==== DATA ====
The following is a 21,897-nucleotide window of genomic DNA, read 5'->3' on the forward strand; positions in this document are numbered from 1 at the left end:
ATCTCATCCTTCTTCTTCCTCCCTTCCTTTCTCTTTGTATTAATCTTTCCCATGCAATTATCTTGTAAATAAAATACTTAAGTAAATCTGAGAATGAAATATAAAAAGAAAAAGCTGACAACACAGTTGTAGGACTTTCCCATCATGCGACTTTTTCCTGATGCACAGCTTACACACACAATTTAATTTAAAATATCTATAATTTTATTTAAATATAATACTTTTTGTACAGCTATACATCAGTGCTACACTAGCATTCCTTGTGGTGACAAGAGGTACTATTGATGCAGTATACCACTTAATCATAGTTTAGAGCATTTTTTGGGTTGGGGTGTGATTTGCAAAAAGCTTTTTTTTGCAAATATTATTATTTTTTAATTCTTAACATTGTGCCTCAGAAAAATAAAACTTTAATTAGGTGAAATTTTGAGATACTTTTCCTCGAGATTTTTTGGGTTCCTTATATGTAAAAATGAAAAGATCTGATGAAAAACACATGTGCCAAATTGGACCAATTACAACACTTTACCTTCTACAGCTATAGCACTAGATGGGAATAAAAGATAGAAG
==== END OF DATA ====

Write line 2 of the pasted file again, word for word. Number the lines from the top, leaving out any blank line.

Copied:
ATCTCATCCTTCTTCTTCCTCCCTTCCTTTCTCTTTGTATTAATCTTTCCCATGCAATTATCTTGTAAATAAAATACTTAAGTAAATCTGAGAATGAAATATAAAAAGAAAAAGCTGACAACACAGTTGTAGGACTTTCCCATCATGCGACTTTTTCCTGATGCACAGCTTACACACACAATTTAATTTAAAATATCTATAATTTTATTTAAATATAATACTTTTTGTACAGCTATACATCAGTGCTACACTAGCATTCCTTGTGGTGACAAGAGGTACTATTGATGCAGTATACCACTTAATCATAGTTTAGAGCATTTTTTGGGTTGGGGTGTGATTTGCAAAAAGCTTTTTTTTGCAAATATTATTATTTTTTAATTCTTAACATTGTGCCTCAGAAAAATAAAACTTTAATTAGGTGAAATTTTGAGATACTTTTCCTCGAGATTTTTTGGGTTCCTTATATGTAAAAATGAAAAGATCTGATGAAAAACACATGTGCCAAATTGGACCAATTACAACACTTTACCTTCTACAGCTATAGCACTAGATGGGAATAAAAGATAGAAG